The first snow of winter always elicits a tremendous desire to head to the mountains and plant an ice axe in the nearest frozen object. This winter the first snow also elicited the frustration of not being able to leave home. After initially being laid low by the lack of access to winter objectives I have been reconciled to the fact that the Peak District isn't a bad place to be snowed in. It doesn't boast much in the way of lofty peaks and giddy ridges but it is a big expanse of countryside enjoying full winter conditions.
Snow has fallen for much of the last week with yesterday (Friday 3 December) being the first clear bright day, although snow is forecast again for the next few days. Over the last few days the wind and powder have sculpted epic drifts and spectacular cornices along both Bamford and Stanage Edges. Nevertheless, an expedition was mounted on Thursday to the most local of the poles - Stanedge (and yes, it is spelled differently). Getting onto the moors required a graceful combination of trudging, crawling, floundering and intermittently falling face first into wet flakes. Once the last section of the Roman Road was forged (mainly applying the face-first technique) one might have been on a Scandinavian plain and not just a few kilometres from the metropolises of Bamford and Hathersage. Fortunately the profile of the Cowper Stone prevented total geographic fantasy.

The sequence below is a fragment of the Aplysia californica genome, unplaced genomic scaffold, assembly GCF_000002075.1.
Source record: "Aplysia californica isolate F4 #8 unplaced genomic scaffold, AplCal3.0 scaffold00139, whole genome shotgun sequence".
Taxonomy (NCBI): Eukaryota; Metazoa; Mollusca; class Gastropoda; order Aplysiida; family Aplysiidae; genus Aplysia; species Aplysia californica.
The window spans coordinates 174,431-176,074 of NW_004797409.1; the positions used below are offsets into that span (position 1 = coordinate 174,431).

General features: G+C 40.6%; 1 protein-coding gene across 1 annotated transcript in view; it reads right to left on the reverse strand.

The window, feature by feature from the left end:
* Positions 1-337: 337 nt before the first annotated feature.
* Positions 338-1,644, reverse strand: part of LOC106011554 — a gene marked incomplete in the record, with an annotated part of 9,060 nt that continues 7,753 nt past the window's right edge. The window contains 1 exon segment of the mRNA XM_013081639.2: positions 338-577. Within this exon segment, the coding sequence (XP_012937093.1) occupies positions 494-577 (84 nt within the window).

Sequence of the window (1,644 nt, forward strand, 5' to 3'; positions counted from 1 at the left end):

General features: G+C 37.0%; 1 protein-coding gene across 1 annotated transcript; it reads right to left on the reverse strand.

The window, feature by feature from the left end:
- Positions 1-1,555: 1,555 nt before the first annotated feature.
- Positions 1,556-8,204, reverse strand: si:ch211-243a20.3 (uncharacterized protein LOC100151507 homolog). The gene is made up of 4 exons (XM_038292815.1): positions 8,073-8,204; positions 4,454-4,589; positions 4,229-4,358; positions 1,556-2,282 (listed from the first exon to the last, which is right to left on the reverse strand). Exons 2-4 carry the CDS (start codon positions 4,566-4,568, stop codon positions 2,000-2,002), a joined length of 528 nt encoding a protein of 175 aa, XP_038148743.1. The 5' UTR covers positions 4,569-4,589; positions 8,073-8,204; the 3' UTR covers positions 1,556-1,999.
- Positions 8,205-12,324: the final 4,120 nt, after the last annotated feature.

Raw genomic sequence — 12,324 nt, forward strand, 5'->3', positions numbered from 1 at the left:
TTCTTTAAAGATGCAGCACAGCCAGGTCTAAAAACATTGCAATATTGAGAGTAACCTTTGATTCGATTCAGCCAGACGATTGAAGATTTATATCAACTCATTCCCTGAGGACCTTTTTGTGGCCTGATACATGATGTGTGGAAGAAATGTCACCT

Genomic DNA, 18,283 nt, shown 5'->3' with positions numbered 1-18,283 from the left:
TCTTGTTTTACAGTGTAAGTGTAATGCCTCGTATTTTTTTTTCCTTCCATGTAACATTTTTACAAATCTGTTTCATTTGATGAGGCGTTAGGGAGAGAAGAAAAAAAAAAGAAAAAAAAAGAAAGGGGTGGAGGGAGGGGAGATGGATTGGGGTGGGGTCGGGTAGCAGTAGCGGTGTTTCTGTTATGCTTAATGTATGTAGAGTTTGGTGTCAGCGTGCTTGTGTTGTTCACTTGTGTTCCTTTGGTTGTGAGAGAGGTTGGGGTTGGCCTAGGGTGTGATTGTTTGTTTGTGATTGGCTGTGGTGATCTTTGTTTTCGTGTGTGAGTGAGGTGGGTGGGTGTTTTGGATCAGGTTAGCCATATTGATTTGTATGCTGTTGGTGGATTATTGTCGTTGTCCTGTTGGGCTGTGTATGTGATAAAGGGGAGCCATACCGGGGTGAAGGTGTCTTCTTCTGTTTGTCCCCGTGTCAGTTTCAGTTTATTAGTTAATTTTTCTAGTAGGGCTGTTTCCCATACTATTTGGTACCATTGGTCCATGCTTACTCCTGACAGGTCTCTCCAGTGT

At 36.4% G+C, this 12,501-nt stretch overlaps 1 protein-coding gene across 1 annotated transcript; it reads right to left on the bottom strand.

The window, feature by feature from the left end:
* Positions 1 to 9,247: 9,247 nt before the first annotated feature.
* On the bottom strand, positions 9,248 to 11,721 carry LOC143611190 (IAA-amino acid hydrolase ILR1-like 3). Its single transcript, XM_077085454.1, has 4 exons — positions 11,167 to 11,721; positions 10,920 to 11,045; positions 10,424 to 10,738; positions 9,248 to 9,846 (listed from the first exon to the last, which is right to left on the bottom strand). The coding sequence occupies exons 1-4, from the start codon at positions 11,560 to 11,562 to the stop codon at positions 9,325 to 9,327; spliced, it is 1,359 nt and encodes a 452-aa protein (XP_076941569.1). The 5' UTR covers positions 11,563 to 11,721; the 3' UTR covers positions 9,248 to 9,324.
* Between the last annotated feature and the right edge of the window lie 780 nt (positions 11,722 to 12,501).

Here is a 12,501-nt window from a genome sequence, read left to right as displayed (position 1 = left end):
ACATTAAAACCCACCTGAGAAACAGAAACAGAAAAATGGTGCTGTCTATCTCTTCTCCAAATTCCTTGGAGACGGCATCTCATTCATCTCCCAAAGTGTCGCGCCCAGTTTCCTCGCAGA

The landscape remains mysterious though with its constituent features transformed by either revelation or obliteration. The grouse seem discomforted by their sudden visibility and covies frequently skim the skyline. The roads have merged back into the moorland and fences and walls are masked in white. New sounds rise on the air as the wind is channelled by shifting snow and the intense cold inhibits the usual peaty aromas. Winter at home is offering discovery, as well as the excitement of adventure.
For those heading to the Stanage area this weekend New Road and Ringinglow Road are likely to remain impassable for vehicles. For those on foot, the Bole Hill area is problematic with drifts up to shoulder height. Whilst the wind is hardening the surface of some drifts, approaching them from the wrong side (and then attempting to plunge full bodiedly into them) results in fly-on-fly-paper type stuckness. In addition, beware of collapsing cornices on the Roman Road and in other spots close to the edges. On the upside though, its incredibly beautiful and a full body sensory experience.
See also Mick Ryan's Millstone photo report from a few days ago: